Stress can be good and stress can be harmful. It can motivate you to get a promotion at work or run the last mile of a marathon. But if your stress becomes long-term, it can have harmful effects on your work performance, family life, and health. Top stress triggers include:
- Work stress: heavy workload, unclear expectations, long hours and lack of support
- Family stress: too many activities, financial obligations, caring for a sick family member
- Traumatic events: natural disasters, theft, automobile accident, violence
- Change: moving, death in the family, divorce
- Fear and uncertainty: threat of terrorism, global warming, depressed economy
- Unrealistic expectations: if you expect to do everything right all the time, you're going to feel stressed when things don't go as expected
Your stress levels can differ from others based on your personality type and your response to situations but constant exposure to elevated stress hormones can have negative effects on your health including accelerated aging and increased risk of illness. Other health conditions that are accelerated by long-term stress:
- Heart disease
- High blood pressure
- Acid reflux/ulcers
- Weight gain
- Diabetes (through weight gain and unhealthy eating habits)
- Skin problems like eczema and psoriasis
The good news is there are active daily practices you can use to help relieve your stress and lower your exposure to stress hormones.
- Exercise: Every time you are physically active, whether you take a walk, use the elliptical machine, play tennis or go swimming, your body releases mood-boosting chemicals called endorphins. Exercising not only melts your stress away, it also protects against heart disease by lowering your blood pressure, strengthening your heart muscle, and helping you maintain a healthy weight.
- Meditation: Focused thought and deep breathing used in meditation, prayer, and yoga have been shown to reduce heart disease risk factors such as high blood pressure. These practices also relax the mind and body thereby releasing stress and tension.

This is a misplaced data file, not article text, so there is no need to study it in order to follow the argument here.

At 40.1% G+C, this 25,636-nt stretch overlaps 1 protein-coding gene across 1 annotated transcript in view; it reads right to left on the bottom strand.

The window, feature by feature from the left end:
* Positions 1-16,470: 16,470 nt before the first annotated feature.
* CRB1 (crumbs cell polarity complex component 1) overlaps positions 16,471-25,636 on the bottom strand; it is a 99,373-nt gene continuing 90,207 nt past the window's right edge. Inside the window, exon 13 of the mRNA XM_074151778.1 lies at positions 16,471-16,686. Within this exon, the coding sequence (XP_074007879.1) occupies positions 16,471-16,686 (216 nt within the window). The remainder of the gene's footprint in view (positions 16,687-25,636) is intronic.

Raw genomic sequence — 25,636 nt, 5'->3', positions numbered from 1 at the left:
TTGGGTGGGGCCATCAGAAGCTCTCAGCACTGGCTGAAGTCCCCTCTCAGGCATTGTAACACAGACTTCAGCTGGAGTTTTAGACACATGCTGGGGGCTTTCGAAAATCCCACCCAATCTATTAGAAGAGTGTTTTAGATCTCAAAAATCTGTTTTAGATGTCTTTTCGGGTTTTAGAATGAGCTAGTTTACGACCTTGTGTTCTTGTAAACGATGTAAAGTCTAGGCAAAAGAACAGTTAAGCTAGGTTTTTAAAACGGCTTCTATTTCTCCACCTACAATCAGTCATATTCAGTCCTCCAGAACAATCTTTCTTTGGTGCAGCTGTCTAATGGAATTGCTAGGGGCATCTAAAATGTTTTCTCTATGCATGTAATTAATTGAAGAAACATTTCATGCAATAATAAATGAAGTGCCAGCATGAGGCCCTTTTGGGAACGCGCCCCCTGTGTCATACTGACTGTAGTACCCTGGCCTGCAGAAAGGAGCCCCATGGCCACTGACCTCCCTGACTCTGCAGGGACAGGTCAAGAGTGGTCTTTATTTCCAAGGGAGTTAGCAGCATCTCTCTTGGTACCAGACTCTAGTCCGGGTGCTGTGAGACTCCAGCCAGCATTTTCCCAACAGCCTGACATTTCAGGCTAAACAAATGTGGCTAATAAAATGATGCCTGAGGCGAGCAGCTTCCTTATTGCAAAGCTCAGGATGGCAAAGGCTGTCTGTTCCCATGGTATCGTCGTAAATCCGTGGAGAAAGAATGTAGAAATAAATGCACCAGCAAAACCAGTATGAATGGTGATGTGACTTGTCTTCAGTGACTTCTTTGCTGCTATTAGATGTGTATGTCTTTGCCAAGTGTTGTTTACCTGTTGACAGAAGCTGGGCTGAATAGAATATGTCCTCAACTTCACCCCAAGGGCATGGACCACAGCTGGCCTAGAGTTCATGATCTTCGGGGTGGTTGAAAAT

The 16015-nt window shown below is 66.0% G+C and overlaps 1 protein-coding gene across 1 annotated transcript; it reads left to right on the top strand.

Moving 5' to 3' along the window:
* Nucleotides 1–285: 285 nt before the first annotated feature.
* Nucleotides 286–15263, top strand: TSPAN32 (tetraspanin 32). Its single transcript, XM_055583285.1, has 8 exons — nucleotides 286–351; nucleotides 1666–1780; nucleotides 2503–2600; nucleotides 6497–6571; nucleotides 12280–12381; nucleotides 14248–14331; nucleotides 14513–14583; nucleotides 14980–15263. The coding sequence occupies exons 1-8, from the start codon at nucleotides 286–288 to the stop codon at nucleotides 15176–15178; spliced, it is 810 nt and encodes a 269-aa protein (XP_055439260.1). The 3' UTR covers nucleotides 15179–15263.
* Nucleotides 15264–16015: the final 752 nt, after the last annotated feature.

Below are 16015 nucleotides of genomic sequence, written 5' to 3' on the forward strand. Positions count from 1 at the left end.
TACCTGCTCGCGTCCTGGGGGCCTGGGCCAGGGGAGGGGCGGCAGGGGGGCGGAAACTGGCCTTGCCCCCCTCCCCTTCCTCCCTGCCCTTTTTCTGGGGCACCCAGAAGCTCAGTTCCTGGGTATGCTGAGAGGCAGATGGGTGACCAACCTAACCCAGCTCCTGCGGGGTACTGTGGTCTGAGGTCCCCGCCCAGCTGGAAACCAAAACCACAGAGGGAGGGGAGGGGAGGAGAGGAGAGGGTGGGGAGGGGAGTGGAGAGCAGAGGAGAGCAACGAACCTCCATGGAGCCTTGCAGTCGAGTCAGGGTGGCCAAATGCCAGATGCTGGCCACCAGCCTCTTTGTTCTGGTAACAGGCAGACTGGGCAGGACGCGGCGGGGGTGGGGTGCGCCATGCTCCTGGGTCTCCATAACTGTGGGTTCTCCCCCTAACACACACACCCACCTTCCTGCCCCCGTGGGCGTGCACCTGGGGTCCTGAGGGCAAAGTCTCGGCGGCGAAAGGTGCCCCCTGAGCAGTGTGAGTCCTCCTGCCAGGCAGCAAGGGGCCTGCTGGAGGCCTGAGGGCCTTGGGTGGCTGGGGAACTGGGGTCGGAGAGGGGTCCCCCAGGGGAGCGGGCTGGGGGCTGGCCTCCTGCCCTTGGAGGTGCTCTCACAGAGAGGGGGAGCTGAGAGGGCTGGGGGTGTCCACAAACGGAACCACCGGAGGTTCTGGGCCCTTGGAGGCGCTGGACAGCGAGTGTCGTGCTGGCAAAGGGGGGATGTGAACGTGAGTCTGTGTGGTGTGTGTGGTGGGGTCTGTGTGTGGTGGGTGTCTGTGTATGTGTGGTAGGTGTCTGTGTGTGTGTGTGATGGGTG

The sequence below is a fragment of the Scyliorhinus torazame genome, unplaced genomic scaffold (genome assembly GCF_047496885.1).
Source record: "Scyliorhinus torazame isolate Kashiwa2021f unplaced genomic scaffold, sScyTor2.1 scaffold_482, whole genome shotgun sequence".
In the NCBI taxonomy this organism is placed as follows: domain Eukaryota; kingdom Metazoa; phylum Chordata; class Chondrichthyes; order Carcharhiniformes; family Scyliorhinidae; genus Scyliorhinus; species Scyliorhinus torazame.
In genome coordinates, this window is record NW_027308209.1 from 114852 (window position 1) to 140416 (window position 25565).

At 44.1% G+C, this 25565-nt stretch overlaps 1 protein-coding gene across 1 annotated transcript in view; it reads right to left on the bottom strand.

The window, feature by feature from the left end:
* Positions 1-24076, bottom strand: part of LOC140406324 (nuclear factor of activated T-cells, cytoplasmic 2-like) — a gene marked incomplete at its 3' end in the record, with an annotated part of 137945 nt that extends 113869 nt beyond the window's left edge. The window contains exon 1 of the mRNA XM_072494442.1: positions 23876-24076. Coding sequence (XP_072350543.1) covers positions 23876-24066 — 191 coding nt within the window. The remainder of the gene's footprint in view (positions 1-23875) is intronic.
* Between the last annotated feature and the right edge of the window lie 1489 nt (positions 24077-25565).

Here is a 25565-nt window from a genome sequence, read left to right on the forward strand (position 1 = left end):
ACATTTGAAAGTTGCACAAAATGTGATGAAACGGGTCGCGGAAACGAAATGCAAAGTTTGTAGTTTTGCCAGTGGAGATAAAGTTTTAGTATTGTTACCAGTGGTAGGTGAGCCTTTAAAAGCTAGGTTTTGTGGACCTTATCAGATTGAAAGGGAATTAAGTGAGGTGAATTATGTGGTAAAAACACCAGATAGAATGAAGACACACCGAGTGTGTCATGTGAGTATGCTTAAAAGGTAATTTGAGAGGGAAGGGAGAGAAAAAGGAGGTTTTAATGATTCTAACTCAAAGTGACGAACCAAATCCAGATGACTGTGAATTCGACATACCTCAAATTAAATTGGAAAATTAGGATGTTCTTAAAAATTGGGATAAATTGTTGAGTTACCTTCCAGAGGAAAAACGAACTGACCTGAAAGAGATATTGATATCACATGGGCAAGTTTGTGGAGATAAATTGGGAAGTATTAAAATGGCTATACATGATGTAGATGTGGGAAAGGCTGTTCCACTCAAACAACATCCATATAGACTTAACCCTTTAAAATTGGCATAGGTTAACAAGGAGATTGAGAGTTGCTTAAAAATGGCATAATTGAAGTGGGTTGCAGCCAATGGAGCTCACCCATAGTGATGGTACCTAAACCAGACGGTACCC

- Spending time in nature: A study published in July 2018 by Norwich Medical School found that spending time in, or living close to, natural green spaces reduces the risk of type II diabetes, cardiovascular disease, premature death, and preterm birth, and increases sleep duration. The study also found that exposure to greenspace significantly reduces people's levels of salivary cortisol -- a marker of stress.
- Music as therapy: Music not only soothes everyday anxiety, research shows that it’s particularly beneficial when you are in the midst of stressful events, like surgery or before a big test. Even if you don't have access to recorded music, humming or making your own music also helps.
- Practicing gratitude: When you notice yourself complaining about a negative event or stressor in your life, try to think of five related things for which you are grateful. For example, when feeling stressed at work, try to think about five things that you like about your job.
The key to successful de-stressing is making your practice a consistent part of your daily routine. Letting go of stress every day allows levels of stress hormones to drop back down, relieving your body of their harmful effects.
Call (808)877-6611 for an integrative stress management appointment or request an appointment online at www.drruidas.com